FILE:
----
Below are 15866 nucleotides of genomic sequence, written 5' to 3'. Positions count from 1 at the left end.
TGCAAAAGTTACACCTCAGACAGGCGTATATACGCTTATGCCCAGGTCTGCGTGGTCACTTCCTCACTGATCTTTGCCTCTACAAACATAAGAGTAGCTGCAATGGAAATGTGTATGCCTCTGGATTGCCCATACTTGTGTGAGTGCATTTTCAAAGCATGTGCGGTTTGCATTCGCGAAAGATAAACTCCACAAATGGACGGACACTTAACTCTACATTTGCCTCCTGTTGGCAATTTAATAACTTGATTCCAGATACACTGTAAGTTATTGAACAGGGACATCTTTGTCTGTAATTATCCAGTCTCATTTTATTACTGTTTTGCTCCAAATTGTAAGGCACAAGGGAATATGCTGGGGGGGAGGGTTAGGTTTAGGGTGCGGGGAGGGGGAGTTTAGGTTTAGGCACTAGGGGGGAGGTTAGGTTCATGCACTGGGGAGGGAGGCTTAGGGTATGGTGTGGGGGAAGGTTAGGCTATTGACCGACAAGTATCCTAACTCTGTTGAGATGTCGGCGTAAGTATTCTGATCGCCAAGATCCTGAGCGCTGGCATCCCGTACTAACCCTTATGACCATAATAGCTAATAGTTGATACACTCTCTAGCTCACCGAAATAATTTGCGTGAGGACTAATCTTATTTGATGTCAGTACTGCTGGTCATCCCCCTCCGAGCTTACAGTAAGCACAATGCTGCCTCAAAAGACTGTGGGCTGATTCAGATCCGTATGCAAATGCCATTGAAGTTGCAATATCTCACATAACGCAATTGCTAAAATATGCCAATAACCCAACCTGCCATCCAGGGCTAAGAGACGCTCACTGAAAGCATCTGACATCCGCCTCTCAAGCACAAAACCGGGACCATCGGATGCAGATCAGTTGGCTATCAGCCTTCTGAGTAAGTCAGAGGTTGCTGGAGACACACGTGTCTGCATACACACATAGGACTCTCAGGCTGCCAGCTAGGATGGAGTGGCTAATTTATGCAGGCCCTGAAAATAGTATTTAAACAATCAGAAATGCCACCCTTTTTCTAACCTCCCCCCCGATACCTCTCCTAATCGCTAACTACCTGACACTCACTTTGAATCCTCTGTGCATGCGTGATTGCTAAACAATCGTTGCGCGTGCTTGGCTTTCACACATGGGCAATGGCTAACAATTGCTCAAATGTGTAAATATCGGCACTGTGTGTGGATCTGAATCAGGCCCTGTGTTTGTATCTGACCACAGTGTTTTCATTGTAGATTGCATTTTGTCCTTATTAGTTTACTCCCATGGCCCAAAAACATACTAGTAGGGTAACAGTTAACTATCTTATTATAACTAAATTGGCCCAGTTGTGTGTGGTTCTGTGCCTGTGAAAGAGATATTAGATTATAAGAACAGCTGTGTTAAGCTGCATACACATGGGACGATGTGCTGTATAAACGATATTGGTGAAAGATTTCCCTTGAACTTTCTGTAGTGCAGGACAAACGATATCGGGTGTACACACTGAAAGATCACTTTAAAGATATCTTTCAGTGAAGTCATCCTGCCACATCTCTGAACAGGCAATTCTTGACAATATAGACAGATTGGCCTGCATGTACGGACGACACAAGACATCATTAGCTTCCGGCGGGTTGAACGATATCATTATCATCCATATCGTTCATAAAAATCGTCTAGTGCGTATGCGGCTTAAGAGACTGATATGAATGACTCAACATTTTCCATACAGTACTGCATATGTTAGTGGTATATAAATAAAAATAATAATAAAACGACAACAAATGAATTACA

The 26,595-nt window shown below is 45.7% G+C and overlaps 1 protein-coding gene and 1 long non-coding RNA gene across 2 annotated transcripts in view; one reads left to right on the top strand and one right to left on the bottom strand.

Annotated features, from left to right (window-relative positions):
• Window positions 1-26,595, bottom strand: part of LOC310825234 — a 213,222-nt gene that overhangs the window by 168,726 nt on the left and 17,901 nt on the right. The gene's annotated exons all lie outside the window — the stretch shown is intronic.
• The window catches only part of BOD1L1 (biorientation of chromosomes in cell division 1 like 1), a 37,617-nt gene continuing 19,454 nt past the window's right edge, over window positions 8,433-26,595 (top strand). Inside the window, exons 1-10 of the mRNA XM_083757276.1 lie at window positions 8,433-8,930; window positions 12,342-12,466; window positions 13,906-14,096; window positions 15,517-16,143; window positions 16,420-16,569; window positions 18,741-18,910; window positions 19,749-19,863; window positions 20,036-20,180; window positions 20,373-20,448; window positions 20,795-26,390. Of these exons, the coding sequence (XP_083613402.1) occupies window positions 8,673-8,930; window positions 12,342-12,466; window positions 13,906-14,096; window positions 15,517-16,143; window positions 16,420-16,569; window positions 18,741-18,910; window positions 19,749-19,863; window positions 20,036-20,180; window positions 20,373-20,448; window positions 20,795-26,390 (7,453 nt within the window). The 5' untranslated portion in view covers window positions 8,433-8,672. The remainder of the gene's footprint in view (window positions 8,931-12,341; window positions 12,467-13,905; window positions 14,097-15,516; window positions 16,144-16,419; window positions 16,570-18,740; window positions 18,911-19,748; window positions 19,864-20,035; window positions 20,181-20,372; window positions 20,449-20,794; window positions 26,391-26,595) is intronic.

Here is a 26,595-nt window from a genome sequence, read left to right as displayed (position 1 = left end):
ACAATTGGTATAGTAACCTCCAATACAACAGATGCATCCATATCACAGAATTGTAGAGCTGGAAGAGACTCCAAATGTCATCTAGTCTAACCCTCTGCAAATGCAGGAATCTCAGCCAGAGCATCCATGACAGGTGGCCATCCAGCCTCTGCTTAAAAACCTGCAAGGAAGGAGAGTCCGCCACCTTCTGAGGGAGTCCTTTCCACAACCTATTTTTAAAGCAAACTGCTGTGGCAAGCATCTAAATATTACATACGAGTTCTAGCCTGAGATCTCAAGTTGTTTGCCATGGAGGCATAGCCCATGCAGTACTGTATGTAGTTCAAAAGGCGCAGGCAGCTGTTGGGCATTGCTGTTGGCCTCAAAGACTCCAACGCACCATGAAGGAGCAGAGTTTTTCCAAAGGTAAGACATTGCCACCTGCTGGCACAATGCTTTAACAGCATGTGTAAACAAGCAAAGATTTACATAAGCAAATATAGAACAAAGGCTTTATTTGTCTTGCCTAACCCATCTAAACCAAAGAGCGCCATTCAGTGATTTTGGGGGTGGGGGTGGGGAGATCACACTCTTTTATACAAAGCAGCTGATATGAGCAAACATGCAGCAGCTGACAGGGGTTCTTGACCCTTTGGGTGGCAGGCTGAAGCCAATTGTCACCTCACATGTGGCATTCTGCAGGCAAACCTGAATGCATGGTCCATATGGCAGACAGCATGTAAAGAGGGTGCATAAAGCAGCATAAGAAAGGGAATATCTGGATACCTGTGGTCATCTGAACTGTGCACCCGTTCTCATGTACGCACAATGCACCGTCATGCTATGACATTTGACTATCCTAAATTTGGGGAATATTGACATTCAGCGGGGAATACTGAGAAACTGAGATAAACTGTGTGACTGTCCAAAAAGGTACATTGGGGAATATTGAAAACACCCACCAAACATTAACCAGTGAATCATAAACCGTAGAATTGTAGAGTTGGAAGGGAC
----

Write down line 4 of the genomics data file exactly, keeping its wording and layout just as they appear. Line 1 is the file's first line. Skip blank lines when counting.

Annotated features, from left to right (window-relative positions):